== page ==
EDMONTON – More than 100 physicians and patients gathered Saturday to discuss the future of primary care in Alberta, even as the provincial government’s promise of 140 new family-care clinics remains murky.
The event in downtown Edmonton is the first of five planned meetings on primary care – usually the first line of care for patients entering the health system – the Alberta Medical Association has planned around the province in coming months.
“If we get primary care right, the rest of the health-care system will be easier to get correct,” said Dr. Michael Giuffre, AMA president and a pediatric cardiologist in Calgary. “But until we do that right, we have a major problem.”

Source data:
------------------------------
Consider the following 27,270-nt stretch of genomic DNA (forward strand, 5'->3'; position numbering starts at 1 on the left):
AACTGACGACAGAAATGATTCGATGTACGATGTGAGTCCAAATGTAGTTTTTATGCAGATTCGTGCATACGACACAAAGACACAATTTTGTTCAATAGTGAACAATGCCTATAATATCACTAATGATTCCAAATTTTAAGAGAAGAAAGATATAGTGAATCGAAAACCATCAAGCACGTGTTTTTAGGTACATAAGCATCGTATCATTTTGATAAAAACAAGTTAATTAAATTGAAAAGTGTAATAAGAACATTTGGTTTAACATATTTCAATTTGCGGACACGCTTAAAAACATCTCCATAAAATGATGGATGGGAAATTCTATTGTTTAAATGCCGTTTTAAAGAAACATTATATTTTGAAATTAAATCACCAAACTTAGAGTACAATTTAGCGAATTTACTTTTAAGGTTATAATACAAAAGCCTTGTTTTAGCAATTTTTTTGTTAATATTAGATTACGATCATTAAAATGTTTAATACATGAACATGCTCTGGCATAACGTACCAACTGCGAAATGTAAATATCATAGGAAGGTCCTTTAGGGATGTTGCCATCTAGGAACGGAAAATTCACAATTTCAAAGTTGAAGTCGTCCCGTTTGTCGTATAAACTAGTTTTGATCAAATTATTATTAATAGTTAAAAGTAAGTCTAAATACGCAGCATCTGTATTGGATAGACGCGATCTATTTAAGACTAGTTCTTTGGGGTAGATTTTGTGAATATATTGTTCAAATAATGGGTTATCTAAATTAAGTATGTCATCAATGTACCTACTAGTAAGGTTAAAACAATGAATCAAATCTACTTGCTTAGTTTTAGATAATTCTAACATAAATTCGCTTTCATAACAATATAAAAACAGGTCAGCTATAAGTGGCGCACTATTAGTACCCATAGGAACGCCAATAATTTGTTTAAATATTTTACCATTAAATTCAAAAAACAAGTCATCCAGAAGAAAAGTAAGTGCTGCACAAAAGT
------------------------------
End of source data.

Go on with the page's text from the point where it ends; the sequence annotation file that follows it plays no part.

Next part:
Patients and physicians brainstormed about the delivery of primary care, while the proposed family-care clinics were the focus of physician-only discussions. Doctors have not been consulted about the family-care clinic proposal, which has become a thorny issue between them and Premier Alison Redford’s government. According to the AMA, 85 per cent of the province’s family doctors currently work out of primary care networks (PCNs), which offer front-line health services from a multi-disciplinary team led by physicians.